- Keep a record of and report suspicious activities, persons and vehicles to Police and or GETBA.
- Consider having a full audit by a Security Consultant to identify vulnerable areas.
- Secure items left outside your property that could be used for gaining entry such as ladders or tools.
- Move any external fixtures to the building that could provide an easy climbing aid to gain access to an upper level e.g. containers, pallets etc.
- Ensure doors and windows in plain sight are not obscured by shrubbery or trees that provide opportunities for concealment.
- Minimise places where an offender could hide and ensure clear sightlines.
- If your business could attract a ram-raid type entry, install solid bollards or raised concrete flower beds as a deterrent.
- If applicable, fix visible signs indicating that regular security patrols are conducted.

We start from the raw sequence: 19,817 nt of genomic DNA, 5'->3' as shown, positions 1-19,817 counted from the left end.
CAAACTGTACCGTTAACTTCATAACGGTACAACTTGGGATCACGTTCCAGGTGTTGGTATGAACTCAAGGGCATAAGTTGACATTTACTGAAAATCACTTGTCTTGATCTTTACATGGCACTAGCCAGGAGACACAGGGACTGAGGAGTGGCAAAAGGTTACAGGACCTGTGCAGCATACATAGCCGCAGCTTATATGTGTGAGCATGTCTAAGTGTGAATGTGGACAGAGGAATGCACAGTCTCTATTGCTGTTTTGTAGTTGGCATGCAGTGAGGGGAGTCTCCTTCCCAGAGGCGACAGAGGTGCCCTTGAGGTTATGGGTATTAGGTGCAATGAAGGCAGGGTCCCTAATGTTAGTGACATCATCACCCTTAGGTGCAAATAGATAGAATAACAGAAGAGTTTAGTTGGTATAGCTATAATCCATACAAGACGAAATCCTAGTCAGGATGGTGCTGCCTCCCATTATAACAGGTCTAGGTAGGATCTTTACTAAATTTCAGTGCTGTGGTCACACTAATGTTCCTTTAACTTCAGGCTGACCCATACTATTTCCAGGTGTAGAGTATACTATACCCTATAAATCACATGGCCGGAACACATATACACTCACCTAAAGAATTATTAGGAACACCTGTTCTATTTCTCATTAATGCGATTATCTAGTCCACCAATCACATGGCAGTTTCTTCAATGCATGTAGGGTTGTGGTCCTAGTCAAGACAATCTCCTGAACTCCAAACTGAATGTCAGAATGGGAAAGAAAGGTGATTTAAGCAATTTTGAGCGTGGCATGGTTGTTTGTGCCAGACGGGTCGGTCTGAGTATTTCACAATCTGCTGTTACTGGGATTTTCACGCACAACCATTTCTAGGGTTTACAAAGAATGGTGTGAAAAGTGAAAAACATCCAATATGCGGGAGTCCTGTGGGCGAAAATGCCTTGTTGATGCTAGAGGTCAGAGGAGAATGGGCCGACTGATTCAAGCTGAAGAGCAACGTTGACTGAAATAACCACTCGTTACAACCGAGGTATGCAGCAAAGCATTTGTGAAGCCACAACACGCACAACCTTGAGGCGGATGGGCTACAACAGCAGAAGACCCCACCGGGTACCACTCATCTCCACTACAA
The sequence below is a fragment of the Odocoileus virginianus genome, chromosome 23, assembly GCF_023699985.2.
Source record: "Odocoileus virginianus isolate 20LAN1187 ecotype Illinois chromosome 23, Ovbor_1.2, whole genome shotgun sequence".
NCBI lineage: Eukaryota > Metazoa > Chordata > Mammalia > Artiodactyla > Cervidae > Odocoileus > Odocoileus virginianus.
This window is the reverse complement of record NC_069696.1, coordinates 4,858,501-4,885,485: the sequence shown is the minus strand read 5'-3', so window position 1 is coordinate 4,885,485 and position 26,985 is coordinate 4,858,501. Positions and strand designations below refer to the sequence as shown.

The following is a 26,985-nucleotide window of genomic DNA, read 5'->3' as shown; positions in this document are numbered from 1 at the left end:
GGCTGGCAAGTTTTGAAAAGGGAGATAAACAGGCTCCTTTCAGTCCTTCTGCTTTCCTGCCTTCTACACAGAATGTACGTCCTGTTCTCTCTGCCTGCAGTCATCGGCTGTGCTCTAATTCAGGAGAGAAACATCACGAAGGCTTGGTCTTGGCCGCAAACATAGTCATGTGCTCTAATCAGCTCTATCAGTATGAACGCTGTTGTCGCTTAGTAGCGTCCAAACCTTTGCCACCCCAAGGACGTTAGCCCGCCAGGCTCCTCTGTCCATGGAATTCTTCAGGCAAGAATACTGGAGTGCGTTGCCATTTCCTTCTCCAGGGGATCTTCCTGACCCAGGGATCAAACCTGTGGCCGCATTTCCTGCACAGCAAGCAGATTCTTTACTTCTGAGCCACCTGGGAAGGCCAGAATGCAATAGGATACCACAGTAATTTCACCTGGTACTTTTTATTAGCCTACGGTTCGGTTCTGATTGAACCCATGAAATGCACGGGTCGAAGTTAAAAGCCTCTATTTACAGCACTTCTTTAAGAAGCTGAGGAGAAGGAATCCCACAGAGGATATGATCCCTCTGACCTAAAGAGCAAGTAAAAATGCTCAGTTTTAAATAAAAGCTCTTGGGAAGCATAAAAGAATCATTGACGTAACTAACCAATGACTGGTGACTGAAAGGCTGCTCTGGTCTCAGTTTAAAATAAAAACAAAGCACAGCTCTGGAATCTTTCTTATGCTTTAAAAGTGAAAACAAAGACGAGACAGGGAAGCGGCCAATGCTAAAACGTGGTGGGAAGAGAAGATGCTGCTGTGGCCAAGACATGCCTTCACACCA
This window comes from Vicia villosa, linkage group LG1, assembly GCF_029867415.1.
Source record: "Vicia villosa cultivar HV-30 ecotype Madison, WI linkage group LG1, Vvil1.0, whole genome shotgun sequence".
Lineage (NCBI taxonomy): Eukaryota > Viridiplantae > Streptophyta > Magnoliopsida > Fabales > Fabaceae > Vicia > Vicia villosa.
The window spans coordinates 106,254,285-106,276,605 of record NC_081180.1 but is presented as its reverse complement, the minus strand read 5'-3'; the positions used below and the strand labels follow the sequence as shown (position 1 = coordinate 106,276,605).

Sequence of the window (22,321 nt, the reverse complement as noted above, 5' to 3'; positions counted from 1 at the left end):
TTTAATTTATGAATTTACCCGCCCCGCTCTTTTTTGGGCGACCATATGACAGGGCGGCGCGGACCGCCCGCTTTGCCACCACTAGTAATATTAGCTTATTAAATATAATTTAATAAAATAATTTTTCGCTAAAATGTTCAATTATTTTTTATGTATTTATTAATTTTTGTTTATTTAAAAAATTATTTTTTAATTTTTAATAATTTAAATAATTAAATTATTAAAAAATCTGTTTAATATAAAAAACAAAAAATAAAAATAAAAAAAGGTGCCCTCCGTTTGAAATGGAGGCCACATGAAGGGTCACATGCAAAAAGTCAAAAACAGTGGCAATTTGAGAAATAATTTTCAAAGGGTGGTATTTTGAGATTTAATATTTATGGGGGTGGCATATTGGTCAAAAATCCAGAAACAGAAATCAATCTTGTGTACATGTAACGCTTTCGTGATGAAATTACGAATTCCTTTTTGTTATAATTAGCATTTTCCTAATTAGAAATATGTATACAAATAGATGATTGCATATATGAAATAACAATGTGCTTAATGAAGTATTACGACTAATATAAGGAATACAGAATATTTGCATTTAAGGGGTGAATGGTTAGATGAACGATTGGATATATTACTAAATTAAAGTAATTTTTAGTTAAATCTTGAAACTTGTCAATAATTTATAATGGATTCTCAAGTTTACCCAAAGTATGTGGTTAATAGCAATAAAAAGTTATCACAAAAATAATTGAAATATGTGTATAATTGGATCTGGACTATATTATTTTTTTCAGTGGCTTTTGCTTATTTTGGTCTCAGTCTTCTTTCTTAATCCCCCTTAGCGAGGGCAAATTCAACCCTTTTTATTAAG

- Protect your boundary with see-through fencing to restrict multiple access routes to your property and to control entry and exit onto the surrounding land.
- Check security around your vents, skylights or potential access points, ensure the security is sufficient to deter unlawful entry.
- Increase security around doors or windows opening into a side or rear alley to minimise opportunities for concealment to any person attempting to gain entry.
- Walk around your building at night to check that all areas are sufficiently illuminated. As a general rule, in risky areas you should be able to identify a face 25 metres away from you.
- Install floodlights or security lights either low beam or on an activating beam.
- Regularly check that your external lights are in good working order.
- Position external lights at a sufficient height that they cannot be reached and disabled by a burglar.
- Keep some internal lights on after hours to discourage burglars, such as in the entrance, reception or other visible areas.
- Seek advice from a security lighting specialist, electrical contractor or supplier to select the most suitable type of lighting for your specific site.
- Check any external door hinges and ensure hinge security bolts have been fitted to prevent doors being opened if hinge pins are removed.